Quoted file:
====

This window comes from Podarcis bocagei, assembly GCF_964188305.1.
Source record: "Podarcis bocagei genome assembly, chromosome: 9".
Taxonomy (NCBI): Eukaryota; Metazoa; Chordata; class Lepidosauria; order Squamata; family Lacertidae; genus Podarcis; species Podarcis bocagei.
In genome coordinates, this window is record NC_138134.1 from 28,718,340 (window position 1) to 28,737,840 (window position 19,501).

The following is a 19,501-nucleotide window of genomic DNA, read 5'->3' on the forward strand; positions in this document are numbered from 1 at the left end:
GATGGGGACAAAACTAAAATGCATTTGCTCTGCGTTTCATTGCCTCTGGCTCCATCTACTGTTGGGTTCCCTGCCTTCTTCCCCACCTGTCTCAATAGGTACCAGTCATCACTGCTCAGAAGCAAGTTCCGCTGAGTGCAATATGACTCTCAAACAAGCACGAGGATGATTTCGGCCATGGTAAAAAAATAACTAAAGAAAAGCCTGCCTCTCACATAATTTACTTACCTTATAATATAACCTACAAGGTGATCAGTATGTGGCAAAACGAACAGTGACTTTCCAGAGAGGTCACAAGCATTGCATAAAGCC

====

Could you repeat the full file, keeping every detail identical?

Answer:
This window comes from Podarcis bocagei, assembly GCF_964188305.1.
Source record: "Podarcis bocagei genome assembly, chromosome: 9".
Taxonomy (NCBI): Eukaryota; Metazoa; Chordata; class Lepidosauria; order Squamata; family Lacertidae; genus Podarcis; species Podarcis bocagei.
In genome coordinates, this window is record NC_138134.1 from 28,718,340 (window position 1) to 28,737,840 (window position 19,501).

The following is a 19,501-nucleotide window of genomic DNA, read 5'->3' on the forward strand; positions in this document are numbered from 1 at the left end:
GATGGGGACAAAACTAAAATGCATTTGCTCTGCGTTTCATTGCCTCTGGCTCCATCTACTGTTGGGTTCCCTGCCTTCTTCCCCACCTGTCTCAATAGGTACCAGTCATCACTGCTCAGAAGCAAGTTCCGCTGAGTGCAATATGACTCTCAAACAAGCACGAGGATGATTTCGGCCATGGTAAAAAAATAACTAAAGAAAAGCCTGCCTCTCACATAATTTACTTACCTTATAATATAACCTACAAGGTGATCAGTATGTGGCAAAACGAACAGTGACTTTCCAGAGAGGTCACAAGCATTGCATAAAGCC